Immigrant Women in the Settlement of Missouri

By Robyn Burnett; Ken Luebbering | Go to book overview

Chapter 12
Immigrant Farm Families

The availability of land attracted many immigrants to Missouri. Some had owned land in Europe, but many had been tenant farmers with scant hope of ever owning the land they worked. At the end of the Civil War, there were still large areas of undeveloped land suitable for farming in the state. Many immigrant farm families were already settled in Missouri, but the state government actively encouraged more immigration, and these settlers developed new areas for farming.

Immigrant farm families, sometimes in groups, sometimes individually, settled throughout the state. Russell Gerlach notes several examples of immigrant farm communities in his study of settlement patterns in Missouri. A group of Polish farmers settled in Franklin County before the Civil War and in 1866 established the communities of Krakow and Clover Bottoms. Swedish farmers settled near St. Clair in the 1870s. A group of Portuguese farmers located near the Gasconade River in Pulaski County and raised cattle and sheep. Some French families who came from near the Swiss border established vineyards near Dillon.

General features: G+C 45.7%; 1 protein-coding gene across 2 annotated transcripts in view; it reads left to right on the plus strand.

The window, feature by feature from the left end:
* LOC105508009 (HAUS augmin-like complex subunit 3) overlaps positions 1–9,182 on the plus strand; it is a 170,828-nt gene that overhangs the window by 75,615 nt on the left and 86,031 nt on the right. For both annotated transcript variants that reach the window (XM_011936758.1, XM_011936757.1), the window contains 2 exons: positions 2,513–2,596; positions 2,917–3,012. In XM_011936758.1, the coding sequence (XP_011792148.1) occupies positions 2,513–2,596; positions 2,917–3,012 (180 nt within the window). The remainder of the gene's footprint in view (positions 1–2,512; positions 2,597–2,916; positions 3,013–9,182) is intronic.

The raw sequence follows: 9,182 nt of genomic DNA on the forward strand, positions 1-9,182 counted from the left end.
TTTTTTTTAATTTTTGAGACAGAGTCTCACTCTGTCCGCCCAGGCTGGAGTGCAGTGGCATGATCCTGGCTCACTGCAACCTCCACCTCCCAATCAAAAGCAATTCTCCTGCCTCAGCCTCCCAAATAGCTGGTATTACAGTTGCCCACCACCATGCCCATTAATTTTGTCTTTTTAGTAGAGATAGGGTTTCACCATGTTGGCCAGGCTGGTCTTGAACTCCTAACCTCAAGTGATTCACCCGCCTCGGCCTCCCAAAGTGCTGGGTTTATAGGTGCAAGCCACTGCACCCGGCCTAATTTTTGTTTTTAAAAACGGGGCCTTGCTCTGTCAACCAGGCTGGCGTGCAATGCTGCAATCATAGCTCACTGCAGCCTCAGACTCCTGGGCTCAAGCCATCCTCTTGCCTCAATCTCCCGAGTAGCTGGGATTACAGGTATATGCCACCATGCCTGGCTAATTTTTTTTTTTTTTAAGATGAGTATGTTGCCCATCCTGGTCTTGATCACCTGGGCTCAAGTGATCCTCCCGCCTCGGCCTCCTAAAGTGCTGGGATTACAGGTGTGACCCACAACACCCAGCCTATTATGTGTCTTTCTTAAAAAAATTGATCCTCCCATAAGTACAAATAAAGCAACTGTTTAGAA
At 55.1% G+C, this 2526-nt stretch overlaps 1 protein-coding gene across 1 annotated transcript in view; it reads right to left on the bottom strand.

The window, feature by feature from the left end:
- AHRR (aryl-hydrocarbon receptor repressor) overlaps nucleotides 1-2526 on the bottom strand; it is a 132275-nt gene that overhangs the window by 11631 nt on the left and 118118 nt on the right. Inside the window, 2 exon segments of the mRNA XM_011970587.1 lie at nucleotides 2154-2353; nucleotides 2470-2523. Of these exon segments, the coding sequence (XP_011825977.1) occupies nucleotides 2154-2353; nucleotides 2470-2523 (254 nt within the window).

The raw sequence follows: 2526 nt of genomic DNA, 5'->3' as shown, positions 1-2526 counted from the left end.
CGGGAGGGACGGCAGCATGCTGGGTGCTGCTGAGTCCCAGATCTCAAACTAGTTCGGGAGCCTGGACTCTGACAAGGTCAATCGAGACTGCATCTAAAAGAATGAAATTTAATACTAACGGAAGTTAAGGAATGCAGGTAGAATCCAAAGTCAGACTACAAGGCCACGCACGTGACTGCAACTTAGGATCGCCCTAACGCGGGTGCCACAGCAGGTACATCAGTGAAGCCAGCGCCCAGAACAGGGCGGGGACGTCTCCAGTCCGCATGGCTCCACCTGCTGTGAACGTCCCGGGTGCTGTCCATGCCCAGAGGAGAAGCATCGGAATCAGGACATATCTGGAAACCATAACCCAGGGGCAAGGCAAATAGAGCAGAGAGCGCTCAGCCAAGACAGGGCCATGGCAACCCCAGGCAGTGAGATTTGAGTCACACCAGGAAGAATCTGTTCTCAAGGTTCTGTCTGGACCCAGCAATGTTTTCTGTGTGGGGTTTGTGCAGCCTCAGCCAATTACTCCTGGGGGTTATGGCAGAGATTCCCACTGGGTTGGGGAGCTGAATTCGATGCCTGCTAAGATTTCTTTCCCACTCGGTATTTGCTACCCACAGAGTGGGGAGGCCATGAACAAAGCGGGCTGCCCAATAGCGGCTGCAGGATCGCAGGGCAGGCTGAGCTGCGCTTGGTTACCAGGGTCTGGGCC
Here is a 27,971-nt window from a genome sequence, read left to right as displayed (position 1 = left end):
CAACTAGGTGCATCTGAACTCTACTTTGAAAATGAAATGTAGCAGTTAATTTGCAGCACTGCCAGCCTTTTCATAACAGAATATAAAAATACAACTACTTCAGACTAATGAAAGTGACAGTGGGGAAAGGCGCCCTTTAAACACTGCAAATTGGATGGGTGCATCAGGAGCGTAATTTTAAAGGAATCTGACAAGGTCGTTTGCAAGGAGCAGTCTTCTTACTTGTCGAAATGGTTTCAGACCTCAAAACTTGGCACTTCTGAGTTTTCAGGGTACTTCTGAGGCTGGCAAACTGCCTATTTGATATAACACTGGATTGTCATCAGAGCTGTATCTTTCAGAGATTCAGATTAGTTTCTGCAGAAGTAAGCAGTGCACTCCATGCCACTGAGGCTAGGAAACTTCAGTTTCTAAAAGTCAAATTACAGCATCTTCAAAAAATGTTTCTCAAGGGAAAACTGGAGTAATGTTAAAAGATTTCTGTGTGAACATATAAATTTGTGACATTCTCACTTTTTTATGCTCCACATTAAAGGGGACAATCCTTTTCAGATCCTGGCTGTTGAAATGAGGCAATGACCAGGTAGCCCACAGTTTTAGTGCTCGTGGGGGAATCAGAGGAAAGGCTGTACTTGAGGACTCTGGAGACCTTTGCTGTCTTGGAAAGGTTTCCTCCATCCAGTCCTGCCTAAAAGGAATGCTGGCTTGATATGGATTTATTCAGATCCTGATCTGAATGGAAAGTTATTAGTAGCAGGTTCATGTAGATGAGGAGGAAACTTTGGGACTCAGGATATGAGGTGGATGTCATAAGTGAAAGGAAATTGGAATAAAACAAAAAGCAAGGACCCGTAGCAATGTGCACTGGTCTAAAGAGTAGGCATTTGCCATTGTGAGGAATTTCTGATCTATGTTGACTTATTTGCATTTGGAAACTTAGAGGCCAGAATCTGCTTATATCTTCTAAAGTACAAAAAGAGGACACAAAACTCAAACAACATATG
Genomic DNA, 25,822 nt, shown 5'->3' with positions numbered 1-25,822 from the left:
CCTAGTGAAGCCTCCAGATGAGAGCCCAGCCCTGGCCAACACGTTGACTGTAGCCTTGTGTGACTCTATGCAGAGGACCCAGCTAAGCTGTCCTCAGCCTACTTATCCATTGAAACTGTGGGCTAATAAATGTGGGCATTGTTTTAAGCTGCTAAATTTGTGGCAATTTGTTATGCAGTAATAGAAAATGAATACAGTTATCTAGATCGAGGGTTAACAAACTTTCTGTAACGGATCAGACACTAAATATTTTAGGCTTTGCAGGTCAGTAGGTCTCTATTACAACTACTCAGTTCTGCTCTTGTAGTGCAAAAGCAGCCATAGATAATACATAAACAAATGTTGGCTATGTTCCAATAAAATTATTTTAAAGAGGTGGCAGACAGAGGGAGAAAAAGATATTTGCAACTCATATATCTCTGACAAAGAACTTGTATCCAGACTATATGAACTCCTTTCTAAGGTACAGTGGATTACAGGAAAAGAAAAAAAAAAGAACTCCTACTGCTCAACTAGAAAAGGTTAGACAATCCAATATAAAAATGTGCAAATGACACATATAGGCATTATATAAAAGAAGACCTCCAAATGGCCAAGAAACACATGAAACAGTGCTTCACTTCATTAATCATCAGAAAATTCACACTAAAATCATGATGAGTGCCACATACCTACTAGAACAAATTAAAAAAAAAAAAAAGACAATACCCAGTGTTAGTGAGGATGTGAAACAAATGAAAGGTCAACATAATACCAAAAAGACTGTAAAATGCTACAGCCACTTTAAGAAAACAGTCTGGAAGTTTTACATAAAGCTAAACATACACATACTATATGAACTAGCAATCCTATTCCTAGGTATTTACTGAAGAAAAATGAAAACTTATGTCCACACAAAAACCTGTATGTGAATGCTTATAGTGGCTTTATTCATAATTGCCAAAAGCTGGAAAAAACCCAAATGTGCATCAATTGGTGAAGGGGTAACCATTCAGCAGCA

In the late 1870s, several Austro-Hungarian families moved to the Steelville area in Crawford County. John Zahorsky, author of Austrian Immigration, Crawford County, says these immigrants were attracted to the area because they heard that farms were cheap in

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